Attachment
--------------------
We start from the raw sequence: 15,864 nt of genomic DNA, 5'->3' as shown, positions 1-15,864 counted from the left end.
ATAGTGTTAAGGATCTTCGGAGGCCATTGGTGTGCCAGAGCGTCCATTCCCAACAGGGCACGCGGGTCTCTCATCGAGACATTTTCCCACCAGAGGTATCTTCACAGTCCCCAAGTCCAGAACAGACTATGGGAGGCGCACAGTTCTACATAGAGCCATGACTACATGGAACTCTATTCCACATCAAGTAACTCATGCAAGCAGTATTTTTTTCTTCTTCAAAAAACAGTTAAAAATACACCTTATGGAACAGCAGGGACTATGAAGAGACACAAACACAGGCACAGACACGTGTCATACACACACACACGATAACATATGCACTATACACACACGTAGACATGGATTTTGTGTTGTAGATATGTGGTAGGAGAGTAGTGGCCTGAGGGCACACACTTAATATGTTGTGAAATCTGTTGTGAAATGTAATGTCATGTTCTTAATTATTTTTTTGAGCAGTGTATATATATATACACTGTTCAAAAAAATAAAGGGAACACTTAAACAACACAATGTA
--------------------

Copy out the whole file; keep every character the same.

We start from the raw sequence: 15,864 nt of genomic DNA, 5'->3' as shown, positions 1-15,864 counted from the left end.
ATAGTGTTAAGGATCTTCGGAGGCCATTGGTGTGCCAGAGCGTCCATTCCCAACAGGGCACGCGGGTCTCTCATCGAGACATTTTCCCACCAGAGGTATCTTCACAGTCCCCAAGTCCAGAACAGACTATGGGAGGCGCACAGTTCTACATAGAGCCATGACTACATGGAACTCTATTCCACATCAAGTAACTCATGCAAGCAGTATTTTTTTCTTCTTCAAAAAACAGTTAAAAATACACCTTATGGAACAGCAGGGACTATGAAGAGACACAAACACAGGCACAGACACGTGTCATACACACACACACGATAACATATGCACTATACACACACGTAGACATGGATTTTGTGTTGTAGATATGTGGTAGGAGAGTAGTGGCCTGAGGGCACACACTTAATATGTTGTGAAATCTGTTGTGAAATGTAATGTCATGTTCTTAATTATTTTTTTGAGCAGTGTATATATATATACACTGTTCAAAAAAATAAAGGGAACACTTAAACAACACAATGTA